This post draws extensively on material from the book `Introduction to Empirical Bayes`

by David Robinson. I've found the book to be an excellent introduction to Empirical Bayes, and a great introduction to the Lahman Baseball dataset as well. You can find the book here. I strongly suggest it!

Empirical Bayes refers to a "hacker" approach to a specific kind of Bayesian Analysis. Empirical Bayes can be successfully employed when data can be modelled by a Binomial distribution depending on a parameter $N_i$ and $p_i$, where $p_i$ is the quantity we want to estimate for each data point. Crucially, it may be the case that each point has a specific $p_i$ that is not, in general, equal to any other $p_i$. In that case, we can think of the set $\{p_i\}$ as being drawn from a distribution that has a well-defined mean and variance. If the distribution is not uniform, then the data points should not be considered independent of each other-each point contains information about the prior values of the other points. Therefore, we would like an approach that "draws power" from all the data points to help us perform inference on the most likely value $p_k$ for a data point $k$ for which we may otherwise have limited evidence (for example, if we wanted to know the hit rate for a baseball player who has only played five games, instead of 1,000).

Notice that the above scenario is different from what we often hope for in science. In scientific experiments, we will often set up an experimental design to measure a variable $p$, and the experiment will be replicated several times to generate various measurements of this variable. In this case, each replicate is considered to be a binomial draw using the same coin, $p$, and the variability is attributed to random sampling. These two scenarios are similar, but fundamentally very different. In the data, the way this will play out is in the variance. Tossing many different coins with binomial sampling will result in a greater variance than tossing a single coin with binomial sampling.

Empirical Bayes is the result of placing a Beta prior on a Binomial likelihood and evaluating the result (since the Beta is a conjugate prior for the Binomial, the result is an "updated" Beta distribution). The Beta distribution depends on two hyperparameters, $\alpha$ and $\beta$, and a proper Bayesian calls for priors on these two hyperparameters (and priors on the priors of the priors, etc...), Empirical Bayes will be happy with ignoring any further priors.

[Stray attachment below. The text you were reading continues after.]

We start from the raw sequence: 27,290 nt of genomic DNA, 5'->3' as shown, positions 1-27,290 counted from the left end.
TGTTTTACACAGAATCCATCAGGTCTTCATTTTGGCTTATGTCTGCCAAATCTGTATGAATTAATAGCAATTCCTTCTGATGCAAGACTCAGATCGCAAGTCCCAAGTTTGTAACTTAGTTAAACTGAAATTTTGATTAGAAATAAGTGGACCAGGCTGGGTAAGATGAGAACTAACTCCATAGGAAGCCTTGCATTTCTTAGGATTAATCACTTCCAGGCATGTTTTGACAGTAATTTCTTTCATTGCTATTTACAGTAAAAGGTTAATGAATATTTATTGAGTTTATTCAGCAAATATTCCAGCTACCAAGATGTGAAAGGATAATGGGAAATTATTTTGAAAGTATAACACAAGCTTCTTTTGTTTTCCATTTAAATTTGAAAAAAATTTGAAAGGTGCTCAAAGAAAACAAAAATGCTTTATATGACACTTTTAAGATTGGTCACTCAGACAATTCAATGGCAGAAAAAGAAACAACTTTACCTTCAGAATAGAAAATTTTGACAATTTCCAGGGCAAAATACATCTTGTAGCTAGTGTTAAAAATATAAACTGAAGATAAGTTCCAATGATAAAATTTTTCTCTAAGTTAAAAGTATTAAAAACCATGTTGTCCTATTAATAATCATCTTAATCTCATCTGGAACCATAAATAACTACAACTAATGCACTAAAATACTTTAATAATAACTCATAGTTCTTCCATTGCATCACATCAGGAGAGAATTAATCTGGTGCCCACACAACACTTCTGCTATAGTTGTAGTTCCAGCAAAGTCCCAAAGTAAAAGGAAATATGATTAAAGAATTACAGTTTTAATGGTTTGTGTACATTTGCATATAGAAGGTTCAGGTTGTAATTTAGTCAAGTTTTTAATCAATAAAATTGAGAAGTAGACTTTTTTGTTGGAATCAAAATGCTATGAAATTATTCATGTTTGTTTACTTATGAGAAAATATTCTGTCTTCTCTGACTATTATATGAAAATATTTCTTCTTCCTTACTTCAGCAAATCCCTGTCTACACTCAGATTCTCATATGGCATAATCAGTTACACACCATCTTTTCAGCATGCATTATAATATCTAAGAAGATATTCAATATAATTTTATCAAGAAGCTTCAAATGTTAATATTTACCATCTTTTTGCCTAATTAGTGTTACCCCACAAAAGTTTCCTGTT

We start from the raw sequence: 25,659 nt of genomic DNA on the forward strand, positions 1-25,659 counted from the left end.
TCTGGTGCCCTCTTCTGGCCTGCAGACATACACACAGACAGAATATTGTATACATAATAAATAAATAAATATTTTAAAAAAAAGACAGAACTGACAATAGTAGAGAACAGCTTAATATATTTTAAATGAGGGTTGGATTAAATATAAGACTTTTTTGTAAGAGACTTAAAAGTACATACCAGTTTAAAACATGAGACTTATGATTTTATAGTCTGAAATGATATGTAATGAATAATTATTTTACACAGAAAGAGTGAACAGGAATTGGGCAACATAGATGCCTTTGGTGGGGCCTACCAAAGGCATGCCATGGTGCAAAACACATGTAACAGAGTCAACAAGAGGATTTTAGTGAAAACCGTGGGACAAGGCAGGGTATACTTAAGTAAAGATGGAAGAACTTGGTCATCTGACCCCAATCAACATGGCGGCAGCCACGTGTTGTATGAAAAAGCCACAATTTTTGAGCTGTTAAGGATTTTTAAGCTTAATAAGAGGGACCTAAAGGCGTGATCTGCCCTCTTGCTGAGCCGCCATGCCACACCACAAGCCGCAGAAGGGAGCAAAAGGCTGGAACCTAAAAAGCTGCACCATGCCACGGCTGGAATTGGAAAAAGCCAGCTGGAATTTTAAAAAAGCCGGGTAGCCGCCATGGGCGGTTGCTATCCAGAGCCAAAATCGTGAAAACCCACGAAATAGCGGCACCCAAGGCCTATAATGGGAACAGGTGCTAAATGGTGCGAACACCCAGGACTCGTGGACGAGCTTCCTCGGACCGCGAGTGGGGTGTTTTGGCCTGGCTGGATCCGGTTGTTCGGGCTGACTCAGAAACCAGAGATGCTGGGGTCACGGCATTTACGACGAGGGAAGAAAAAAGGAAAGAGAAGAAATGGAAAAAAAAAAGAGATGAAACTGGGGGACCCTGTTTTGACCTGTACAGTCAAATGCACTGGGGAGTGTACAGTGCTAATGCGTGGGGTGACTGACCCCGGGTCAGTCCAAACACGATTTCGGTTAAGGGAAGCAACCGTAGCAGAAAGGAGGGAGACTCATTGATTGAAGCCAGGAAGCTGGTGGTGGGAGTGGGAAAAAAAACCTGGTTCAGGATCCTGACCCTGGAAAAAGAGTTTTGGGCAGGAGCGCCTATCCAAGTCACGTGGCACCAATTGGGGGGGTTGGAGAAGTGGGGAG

To start, I will load some default libraries in R, including the Lahman dataset.

In [17]:

```
library(dplyr)
library(stats4)
library(ggplot2)
library(tidyr)
library(viridis)
library(Lahman)
## set universal plot size:
options(repr.plot.width=5, repr.plot.height=3)
```

To motivate the problem, let's start with a simulation. Suppose we simulate 1 million baseball players, each of whom have exactly 300 at-bats (chances to hit the ball; I'm not a baseball player). For each player, we will draw a coin from a beta distribution, $p_i \sim \mathrm{Beta}(81, 219, p)$, and then we will simulate their hitting career with a Binomial distribution generated using that coin ($\mathrm{Bin}(N, p_i)$).

In [2]:

```
# Simulate player statistics. For each player, choose a coin from the beta
# distribution, Beta(81, 219). Then, simulate the number of balls they hit
# out of 300 at-bats, given the coin they were assigned.
num_trial <- 10e6
sims <- data_frame(
true_average = rbeta(num_trial, 81, 219),
hits = rbinom(num_trial, 300, true_average)
)
sims %>% head(5)
```

Now that we have a dataset, we can ask a range of questions. For example, what are the range of hit-rates ($p_i$'s) of players that hit exactly 100/300 balls?

In [3]:

```
# look at only players who hit exactly 100/300 balls
hit_100 <- sims %>%
filter(hits == 100)